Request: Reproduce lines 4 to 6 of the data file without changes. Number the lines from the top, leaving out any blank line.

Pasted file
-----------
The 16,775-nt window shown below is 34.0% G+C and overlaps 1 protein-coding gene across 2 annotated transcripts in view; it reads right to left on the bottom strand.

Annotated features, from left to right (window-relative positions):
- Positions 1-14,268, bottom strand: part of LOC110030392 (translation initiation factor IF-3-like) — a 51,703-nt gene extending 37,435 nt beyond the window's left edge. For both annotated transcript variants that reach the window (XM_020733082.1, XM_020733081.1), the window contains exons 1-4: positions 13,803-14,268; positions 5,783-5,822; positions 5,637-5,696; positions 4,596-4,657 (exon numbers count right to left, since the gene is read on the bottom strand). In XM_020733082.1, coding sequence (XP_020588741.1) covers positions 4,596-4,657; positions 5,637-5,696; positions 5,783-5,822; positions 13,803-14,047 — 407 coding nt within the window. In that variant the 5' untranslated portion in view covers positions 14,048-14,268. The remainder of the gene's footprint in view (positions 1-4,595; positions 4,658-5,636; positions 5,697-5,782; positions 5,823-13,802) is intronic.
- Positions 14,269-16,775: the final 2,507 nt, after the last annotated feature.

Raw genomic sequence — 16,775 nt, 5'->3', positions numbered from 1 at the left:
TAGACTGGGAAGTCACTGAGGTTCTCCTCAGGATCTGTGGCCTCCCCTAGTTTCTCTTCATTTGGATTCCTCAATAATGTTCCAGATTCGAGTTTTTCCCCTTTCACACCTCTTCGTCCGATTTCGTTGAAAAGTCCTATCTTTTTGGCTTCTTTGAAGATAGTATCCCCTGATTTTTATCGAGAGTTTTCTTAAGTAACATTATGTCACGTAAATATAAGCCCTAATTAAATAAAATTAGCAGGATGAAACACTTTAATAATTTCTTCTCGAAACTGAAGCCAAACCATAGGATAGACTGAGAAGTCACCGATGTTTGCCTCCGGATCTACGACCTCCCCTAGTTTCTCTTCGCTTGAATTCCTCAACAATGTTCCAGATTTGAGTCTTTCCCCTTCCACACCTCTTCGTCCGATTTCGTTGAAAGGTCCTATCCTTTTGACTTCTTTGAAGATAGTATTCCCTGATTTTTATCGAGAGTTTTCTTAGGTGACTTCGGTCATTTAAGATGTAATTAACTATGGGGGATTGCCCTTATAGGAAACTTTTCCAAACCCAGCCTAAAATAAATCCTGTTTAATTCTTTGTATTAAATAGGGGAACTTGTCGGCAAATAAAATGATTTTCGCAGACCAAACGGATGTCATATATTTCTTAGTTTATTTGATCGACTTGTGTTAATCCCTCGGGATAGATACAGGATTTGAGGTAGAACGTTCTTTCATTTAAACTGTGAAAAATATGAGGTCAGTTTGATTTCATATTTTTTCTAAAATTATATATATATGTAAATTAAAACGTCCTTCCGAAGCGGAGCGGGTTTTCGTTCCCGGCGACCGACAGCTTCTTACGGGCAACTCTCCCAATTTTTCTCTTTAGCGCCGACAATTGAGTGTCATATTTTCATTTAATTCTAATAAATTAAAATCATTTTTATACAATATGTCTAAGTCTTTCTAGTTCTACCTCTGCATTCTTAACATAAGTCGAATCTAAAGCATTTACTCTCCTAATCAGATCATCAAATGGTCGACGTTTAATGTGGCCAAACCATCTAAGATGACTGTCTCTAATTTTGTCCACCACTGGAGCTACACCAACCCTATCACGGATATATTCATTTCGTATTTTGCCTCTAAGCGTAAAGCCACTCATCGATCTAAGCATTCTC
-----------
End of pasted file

- Positions 14,269-16,775: the final 2,507 nt, after the last annotated feature.

Raw genomic sequence — 16,775 nt, 5'->3', positions numbered from 1 at the left:
TAGACTGGGAAGTCACTGAGGTTCTCCTCAGGATCTGTGGCCTCCCCTAGTTTCTCTTCATTTGGATTCCTCAATAATGTTCCAGATTCGAGTTTTTCCCCTTTCACACCTCTTCGTCCGATTTCGTTGAAAAGTCCTATCTTTTTGGCTTCTTTGAAGATAGTATCCCCTGATTTTTATCGAGAGTTTTCTTAAGTAACATTATGTCACGTAAATATAAGCCCTAATTAAATAAAATTAGCAGGATGAAACACTTTAATAATTTCTTCTCGAAACTGAAGCCAAACCATAGGATAGACTGAGAAGTCACCGATGTTTGCCTCCGGATCTACGACCTCCCCTAGTTTCTCTTCGCTTGAATTCCTCAACAATGTTCCAGATTTGAGTCTTTCCCCTTCCACACCTCTTCGTCCGATTTCGTTGAAAGGTCCTATCCTTTTGACTTCTTTGAAGATAGTATTCCCTGATTTTTATCGAGAGTTTTCTTAGGTGACTTCGGTCATTTAAGATGTAATTAACTATGGGGGATTGCCCTTATAGGAAACTTTTCCAAACCCAGCCTAAAATAAATCCTGTTTAATTCTTTGTATTAAATAGGGGAACTTGTCGGCAAATAAAATGATTTTCGCAGACCAAACGGATGTCATATATTTCTTAGTTTATTTGATCGACTTGTGTTAATCCCTCGGGATAGATACAGGATTTGAGGTAGAACGTTCTTTCATTTAAACTGTGAAAAATATGAGGTCAGTTTGATTTCATATTTTTTCTAAAATTATATATATATGTAAATTAAAACGTCCTTCCGAAGCGGAGCGGGTTTTCGTTCCCGGCGACCGACAGCTTCTTACGGGCAACTCTCCCAATTTTTCTCTTTAGCGCCGACAATTGAGTGTCATATTTTCATTTAATTCTAATAAATTAAAATCATTTTTATACAATATGTCTAAGTCTTTCTAGTTCTACCTCTGCATTCTTAACATAAGTCGAATCTAAAGCATTTACTCTCCTAATCAGATCATCAAATGGTCGACGTTTAATGTGGCCAAACCATCTAAGATGACTGTCTCTAATTTTGTCCACCACTGGAGCTACACCAACCCTATCACGGATATATTCATTTCGTATTTTGCCTCTAAGCGTAAAGCCACTCATCGATCTAAGCATTCTC